He waited. I cleared my throat. I wasn’t so much worried about his reaction, I found myself wanting his approval. I held his gaze.

“The first thing is you need to stop thinking everything is some kind of subliminal message, with some hidden agenda. It really isn’t like that. You…”

“Doctor, you work for the system, you would say that.”

“System? What system? I am a psychologist Mr Brunton, you came to me remember?” I heard my tone change. No matter what the situation I’ve always kept a lid on my feelings. Impartiality is my middle name. However, with this psycho sitting in front of me thinking God knows what about me, whilst the colour drained and returned to his face with every fleeting emotion that raced through his mind, his eyes constantly wandering round the room. I could feel tiny bubbles of anger rising up, like champagne in a flute glass.

“There is nothing untoward about it,” I continued, “and I really don’t see the problem Mr Br…”

“Ah! But you wouldn’t would you doctor. For you it isn’t a problem you’ve ever considered. How many people go through life blatantly ignoring fundamental questions such as these? Too many I shouldn’t wonder.”

“Mr Brunton.”

“You ignore these things at your peril doctor. These issues must be confronted, they have to be…”

MR BRUNTON!” I was now shaking visibly and any trace of impartiality had flown out of the window or crawled under the door. “Mr Brunton, I am not an expert in either linguistics or grammar, therefore I will now find you the contact details of the Oxford English Dictionary, whereupon you can contact them yourself and ask them just why the word “disyllable”, which means a word containing two syllables, itself actually contains four.”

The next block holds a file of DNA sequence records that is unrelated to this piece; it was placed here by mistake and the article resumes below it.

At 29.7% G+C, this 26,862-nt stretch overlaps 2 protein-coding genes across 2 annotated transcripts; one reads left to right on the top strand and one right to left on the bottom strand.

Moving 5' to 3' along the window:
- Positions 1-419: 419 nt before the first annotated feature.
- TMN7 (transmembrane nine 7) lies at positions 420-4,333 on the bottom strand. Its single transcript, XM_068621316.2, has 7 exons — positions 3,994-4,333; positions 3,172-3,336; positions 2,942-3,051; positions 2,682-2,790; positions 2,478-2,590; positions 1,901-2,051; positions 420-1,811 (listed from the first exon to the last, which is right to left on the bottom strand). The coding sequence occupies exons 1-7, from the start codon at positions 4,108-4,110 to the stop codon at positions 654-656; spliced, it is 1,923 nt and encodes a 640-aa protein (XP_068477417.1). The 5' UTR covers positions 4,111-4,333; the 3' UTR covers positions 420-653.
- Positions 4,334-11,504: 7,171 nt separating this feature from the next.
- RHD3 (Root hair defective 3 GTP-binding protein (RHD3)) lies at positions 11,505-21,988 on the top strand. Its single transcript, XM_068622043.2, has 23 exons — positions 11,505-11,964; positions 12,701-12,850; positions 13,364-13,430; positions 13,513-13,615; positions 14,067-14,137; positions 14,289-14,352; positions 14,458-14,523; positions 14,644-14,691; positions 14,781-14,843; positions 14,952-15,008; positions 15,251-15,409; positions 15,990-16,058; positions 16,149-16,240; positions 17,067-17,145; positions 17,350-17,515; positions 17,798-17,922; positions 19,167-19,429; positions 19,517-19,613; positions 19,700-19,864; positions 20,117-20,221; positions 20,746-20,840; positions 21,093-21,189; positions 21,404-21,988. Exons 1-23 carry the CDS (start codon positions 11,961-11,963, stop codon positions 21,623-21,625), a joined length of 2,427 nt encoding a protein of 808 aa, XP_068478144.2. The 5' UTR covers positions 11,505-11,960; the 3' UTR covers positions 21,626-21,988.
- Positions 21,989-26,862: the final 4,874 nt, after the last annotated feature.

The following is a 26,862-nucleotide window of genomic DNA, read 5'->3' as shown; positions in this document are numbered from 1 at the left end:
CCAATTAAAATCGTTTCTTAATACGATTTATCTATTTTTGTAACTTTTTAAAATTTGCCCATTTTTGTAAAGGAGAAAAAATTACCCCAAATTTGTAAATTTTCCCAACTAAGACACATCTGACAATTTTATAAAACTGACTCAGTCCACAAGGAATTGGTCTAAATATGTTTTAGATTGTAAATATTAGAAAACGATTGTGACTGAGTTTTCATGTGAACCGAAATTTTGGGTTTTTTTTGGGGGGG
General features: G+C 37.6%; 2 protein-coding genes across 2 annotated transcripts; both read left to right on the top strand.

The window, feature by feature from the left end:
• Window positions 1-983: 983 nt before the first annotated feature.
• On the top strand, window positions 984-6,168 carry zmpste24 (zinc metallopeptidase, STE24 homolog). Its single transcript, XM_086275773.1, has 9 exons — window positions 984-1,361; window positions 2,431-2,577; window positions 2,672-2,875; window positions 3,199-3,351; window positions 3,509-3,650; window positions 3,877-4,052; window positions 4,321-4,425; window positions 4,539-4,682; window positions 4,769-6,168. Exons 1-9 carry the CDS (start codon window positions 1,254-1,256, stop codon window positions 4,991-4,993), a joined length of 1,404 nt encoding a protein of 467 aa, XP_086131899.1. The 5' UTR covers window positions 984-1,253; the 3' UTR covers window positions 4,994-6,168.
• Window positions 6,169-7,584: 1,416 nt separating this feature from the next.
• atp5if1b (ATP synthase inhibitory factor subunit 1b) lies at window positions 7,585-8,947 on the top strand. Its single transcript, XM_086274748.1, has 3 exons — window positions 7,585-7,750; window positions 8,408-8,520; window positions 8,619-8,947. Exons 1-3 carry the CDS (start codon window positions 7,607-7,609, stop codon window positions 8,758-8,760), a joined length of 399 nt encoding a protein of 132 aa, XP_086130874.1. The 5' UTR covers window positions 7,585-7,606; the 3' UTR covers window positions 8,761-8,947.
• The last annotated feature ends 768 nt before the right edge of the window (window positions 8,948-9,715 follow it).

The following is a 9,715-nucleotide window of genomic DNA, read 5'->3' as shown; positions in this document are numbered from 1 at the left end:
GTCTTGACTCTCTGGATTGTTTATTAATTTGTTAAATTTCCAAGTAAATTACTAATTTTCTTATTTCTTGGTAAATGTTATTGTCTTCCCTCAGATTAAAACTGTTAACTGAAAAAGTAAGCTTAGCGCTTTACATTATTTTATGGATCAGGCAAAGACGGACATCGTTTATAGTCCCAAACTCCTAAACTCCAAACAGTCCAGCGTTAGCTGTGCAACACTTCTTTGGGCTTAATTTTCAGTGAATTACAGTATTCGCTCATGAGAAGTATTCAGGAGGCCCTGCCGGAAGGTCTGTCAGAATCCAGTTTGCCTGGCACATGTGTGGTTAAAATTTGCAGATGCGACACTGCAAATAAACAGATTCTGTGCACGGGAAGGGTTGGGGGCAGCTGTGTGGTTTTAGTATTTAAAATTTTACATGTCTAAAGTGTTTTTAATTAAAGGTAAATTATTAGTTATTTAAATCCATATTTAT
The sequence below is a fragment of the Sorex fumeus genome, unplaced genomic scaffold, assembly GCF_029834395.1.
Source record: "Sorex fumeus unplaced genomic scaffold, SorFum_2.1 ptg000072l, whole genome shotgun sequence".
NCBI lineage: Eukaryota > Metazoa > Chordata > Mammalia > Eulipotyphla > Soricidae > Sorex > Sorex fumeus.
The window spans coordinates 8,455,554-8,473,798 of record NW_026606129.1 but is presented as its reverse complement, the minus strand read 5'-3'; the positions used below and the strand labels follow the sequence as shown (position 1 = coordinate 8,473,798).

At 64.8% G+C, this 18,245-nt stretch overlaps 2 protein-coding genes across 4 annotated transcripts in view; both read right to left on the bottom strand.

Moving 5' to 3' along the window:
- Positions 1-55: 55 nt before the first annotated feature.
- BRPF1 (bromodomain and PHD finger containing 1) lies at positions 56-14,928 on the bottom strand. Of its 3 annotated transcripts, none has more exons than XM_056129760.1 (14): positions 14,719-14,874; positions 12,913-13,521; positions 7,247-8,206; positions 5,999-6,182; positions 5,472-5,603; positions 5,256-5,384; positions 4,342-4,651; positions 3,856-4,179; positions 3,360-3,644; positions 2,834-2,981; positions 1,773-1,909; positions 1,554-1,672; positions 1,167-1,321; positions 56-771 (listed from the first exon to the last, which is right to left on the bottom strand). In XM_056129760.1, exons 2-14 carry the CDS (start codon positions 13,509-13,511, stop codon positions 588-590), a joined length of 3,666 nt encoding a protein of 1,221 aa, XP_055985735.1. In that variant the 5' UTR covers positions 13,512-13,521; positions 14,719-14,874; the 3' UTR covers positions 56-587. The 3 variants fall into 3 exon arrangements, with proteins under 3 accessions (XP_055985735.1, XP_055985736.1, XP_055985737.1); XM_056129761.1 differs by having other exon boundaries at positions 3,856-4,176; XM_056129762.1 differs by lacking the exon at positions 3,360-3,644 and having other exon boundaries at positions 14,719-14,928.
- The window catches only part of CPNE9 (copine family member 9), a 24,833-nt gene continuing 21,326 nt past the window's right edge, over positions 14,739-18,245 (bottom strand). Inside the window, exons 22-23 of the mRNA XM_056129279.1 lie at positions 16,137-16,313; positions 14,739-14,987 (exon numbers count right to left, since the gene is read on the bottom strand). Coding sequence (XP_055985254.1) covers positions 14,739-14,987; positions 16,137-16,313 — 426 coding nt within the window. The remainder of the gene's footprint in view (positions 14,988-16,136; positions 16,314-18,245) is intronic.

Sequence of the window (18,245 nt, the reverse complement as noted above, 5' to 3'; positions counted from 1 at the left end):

Story A Day May day 4 – I do it for you, baby

I’m a day behind – there’s nothing I can do although this was half-written yesterday. Life gets in the way sometimes and certain people and things cannot be refused. I aim to be back on track by tomorrow evening…promise!

************

‘You have pen and paper in front of you, and an hour to produce an award-winning competition piece. Today’s prompt is “The empty chamber”.
There comes a time when you lose control of your dream and it takes control of you. It doesn’t happen often, at least not to me. This time though it’s worse; this one’s really got me.

I, like you no doubt, let my passions intertwine with my dreams. The things that I want in life, the things that are tangible, doable, reachable – they become my dreams. I don’t dream lottery wins, a Rolls Royce or a mansion on a hill, I dream in words, in black and white, created by me for me, usually. This time it’s different.

Mr Farrow, Martin to his friends so he remains Mr Farrow to me, teaches afternoon writing classes at the local college. He’s good, I’ll give him that. He’s published; he wins things, people look up to him. Last year I started his creative writing class, in the hope of a little dream realization; I was working a couple of bars at the time, keeping myself busy at night and staying at home during the day; perfect.

Except my days now are empty, with only words to fill them. My live-in partner, Shareen, left me months ago, calling herself a victim of my obsession. I’m not jealous, I just like to know where she is, who she’s with, what she’s up to. In addition there was my writing. At first she thought I was a novelty, someone to show her friends – a writer. I write all the time but I’ve never won anything. After a time she saw that as a reflection on me and saw my lack of success as a trigger for my obsession with her. She’s wrong. I will win, I know this time I’ll win and win big too then that’ll get her back, that’ll teach her. She’ll want me then. My name and my fame, she’ll want that.

‘Just fifteen minutes left now, you should have closed your story and now be reading through, editing where necessary. Polishing till it shines – this is the big one.’

I sit there looking at Martin, at Mr. Farrow, and sight the barrel on him. I hope he’s written for his life, there only one empty chamber.

My Private Bedlam

My room is cramped
No furniture anywhere
The walls are soft
Like pillows
My cold tea in a plastic cup
My jacket fits
White, if a little tight
My pills are good
I feel no pain
In my private Bedlam
My madness is mine
And mine alone

Are you jealous of me
and my freedom?
You think I should be hidden
That I’m trapped
Soft cell prisoner
Yet every time I close my eyes
I see a myriad of worlds
Where you could never go
Where you do not exist
In my private Bedlam
My madness is mine
And mine alone